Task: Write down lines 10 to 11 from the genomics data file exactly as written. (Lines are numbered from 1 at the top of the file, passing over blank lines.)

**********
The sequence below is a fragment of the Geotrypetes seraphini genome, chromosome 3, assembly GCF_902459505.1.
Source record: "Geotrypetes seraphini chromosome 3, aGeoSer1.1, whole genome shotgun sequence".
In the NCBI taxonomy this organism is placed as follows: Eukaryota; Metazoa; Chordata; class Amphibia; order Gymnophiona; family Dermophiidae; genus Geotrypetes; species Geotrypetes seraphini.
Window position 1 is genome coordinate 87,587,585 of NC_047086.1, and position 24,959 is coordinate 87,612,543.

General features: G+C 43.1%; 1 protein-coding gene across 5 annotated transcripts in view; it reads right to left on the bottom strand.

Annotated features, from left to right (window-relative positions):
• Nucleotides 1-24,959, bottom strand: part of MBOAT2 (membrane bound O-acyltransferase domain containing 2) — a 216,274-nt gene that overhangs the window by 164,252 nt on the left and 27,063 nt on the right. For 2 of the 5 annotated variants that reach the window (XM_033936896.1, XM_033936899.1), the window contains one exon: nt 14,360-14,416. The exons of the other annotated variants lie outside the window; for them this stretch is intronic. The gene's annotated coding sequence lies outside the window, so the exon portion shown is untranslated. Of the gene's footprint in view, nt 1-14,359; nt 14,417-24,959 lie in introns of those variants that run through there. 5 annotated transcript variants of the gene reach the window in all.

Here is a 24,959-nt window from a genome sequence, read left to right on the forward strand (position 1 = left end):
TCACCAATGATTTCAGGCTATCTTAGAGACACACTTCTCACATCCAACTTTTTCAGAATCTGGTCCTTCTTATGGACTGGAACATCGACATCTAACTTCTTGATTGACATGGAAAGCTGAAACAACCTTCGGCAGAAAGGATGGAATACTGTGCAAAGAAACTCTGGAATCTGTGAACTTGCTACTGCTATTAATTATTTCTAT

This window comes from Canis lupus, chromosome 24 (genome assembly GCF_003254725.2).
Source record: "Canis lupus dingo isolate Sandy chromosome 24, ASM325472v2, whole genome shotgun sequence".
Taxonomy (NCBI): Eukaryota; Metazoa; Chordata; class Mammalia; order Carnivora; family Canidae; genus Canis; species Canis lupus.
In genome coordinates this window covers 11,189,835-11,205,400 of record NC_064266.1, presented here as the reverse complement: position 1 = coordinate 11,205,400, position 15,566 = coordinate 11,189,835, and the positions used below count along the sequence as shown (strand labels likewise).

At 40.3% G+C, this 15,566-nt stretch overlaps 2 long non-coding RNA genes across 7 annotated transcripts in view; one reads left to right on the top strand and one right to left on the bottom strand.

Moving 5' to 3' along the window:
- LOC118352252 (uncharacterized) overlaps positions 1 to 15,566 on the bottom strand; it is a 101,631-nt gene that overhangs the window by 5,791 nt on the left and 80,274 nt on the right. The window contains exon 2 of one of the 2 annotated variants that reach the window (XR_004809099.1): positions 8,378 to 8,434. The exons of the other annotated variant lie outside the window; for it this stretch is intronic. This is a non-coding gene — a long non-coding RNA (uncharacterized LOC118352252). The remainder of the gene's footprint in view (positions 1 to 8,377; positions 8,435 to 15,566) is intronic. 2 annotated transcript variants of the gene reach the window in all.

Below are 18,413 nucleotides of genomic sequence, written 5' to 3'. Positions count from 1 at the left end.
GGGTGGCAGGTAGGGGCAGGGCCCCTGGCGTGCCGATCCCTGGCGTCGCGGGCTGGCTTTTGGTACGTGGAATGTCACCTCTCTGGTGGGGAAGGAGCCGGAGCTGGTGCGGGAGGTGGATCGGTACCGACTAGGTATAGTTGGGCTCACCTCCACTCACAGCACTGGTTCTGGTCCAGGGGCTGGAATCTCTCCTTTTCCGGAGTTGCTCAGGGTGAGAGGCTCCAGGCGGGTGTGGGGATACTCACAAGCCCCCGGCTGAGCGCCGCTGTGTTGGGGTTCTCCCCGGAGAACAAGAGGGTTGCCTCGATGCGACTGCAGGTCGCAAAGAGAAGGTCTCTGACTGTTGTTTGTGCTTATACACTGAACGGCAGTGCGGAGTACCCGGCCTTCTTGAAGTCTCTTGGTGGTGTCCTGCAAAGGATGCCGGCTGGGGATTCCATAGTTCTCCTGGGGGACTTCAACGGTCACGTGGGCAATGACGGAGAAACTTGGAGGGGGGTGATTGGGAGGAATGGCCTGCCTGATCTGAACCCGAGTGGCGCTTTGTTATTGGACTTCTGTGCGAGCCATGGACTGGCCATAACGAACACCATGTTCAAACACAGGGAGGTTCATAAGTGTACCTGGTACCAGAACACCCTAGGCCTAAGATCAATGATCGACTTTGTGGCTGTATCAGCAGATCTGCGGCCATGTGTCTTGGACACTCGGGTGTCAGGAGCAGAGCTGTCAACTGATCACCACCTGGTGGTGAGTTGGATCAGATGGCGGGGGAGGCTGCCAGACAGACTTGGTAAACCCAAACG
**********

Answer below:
This window comes from Canis lupus, chromosome 24 (genome assembly GCF_003254725.2).
Source record: "Canis lupus dingo isolate Sandy chromosome 24, ASM325472v2, whole genome shotgun sequence".